AkzoNobel Rejects PPG's Second Bid
US paints and coatings giant PPG Industries is doubling down on its efforts to bring AkzoNobel to the negotiating table. After the Dutch rival rejected its first bid, the Pittsburgh-based company made a second offer, of €90 per share on Mar. 20 – a 40% premium on AkzoNobel’s last trading price on Mar. 8. The first bid of €83 represented a 29% premium. However, AkzoNobel has also rejected this second unsolicited, non-binding and conditional proposal from PPG saying that the proposal would not only fail to reflect the current and future value of AkzoNobel, but it would also neglect to address the significant uncertainties and risks for shareholders and other stakeholders.
Up to now, AkzoNobel has remained firm that it will not engage in dialog with PPG, although all stock market watchers are not convinced. CEO Ton Büchner said the company “considered and rejected” the first proposal as it “was not good enough even to merit engaging with the bidder.” In its Mar. 22 statement, it said the proposal “not only fails to reflect the current and future value of AkzoNobel, it also neglects to address the significant uncertainties and risks for shareholders and other stakeholders.”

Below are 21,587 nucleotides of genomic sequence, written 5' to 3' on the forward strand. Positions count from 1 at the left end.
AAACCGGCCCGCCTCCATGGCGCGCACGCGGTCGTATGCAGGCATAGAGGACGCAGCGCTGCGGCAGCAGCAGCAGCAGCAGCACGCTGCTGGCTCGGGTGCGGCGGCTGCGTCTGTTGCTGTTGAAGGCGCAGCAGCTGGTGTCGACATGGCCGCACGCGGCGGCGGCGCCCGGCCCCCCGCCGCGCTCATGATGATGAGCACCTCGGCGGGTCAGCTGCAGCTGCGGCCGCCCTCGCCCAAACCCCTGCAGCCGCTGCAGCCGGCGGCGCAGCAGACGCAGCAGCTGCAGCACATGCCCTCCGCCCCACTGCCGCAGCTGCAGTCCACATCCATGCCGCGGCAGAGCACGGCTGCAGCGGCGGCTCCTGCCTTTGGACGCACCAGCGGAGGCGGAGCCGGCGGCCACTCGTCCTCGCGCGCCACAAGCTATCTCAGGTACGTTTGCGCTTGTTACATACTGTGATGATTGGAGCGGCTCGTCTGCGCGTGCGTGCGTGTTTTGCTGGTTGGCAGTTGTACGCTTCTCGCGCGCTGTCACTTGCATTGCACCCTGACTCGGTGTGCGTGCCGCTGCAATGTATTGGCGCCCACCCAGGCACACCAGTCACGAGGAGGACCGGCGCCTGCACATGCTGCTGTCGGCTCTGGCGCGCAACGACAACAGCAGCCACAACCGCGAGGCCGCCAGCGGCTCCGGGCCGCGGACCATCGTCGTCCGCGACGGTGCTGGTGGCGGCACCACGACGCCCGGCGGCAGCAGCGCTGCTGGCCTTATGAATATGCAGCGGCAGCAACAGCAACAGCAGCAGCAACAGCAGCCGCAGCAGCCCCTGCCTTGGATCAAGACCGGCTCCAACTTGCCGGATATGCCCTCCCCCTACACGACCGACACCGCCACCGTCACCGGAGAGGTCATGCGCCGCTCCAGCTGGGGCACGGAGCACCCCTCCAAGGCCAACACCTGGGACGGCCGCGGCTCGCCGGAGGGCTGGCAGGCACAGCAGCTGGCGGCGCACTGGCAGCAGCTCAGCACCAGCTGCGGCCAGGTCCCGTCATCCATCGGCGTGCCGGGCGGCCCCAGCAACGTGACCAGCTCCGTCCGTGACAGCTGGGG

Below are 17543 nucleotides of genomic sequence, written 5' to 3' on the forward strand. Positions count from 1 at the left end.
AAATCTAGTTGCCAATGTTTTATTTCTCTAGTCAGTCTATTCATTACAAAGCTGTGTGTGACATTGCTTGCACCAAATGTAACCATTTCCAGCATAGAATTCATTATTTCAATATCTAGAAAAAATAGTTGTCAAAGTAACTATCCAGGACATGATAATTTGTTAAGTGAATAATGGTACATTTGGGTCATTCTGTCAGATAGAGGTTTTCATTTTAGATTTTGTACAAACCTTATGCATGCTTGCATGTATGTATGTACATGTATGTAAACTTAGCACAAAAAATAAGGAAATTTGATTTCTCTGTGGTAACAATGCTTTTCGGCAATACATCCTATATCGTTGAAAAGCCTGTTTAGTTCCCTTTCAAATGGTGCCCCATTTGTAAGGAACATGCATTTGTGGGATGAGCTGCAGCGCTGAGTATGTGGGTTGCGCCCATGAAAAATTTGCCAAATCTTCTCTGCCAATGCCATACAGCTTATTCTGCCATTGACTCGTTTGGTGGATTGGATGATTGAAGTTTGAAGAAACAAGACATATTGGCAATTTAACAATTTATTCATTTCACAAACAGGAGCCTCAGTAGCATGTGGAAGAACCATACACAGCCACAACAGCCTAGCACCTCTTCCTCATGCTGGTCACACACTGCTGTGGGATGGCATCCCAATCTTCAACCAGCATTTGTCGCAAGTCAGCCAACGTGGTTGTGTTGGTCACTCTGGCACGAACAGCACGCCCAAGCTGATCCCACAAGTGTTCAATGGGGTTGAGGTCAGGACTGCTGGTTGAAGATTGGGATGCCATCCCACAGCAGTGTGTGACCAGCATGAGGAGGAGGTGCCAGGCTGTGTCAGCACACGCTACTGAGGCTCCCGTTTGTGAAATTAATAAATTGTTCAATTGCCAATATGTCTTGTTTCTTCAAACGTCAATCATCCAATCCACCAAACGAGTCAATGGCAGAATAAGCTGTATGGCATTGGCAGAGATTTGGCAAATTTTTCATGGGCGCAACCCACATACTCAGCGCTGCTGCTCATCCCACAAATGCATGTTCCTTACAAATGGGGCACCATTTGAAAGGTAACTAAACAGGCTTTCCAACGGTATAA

The latest offer is comprised of €57.50 in cash and 0.331 shares of PPG’s common stock, valuing the company at €24.5 billion ($26.3 billion). The US coatings company’s CEO Michael McGarry, said PPG believes the revised proposal presents AkzoNobel’s shareholders with an “opportunity to realize extraordinary value by any measure, adding that he believes regulatory clearance could be obtained.
In a conference call with journalists, Büchner said PPG's first proposal came at a time of “high sensitivity” and “created a tremendous uproar” just before the Mar. 15 election, in which it was feared that nationalist sentiment might prevail. "That's just one example of cultural differences" between the two companies, the CEO said.
From Akzo’s viewpoint, any merger with PPG would result in job losses and substantial divestitures. In the aftermath of the first bid, Dutch politicians including Economics Minister Henk Kamp said a takeover by the US company “was not in the Dutch national interest,” and four provincial governors said it would likely cost jobs.
AkzoNobel's anti-takeover defenses are said to include a foundation with the power to appoint corporate officers. Büchner said initially that the foundation – whose members include members of the supervisory board – was not consulted on the bid, even if it was aware of it. As another defense against a potential takeover, the Dutch company said earlier it had brought forward its plans to spin off its chemicals business, worth €4.8 billion in 2016 sales.
The potential combination of the Dutch and US players, which would create a global coatings and chemicals and group with revenues of $42 billion, if regulatory authorities did not mandate divestments.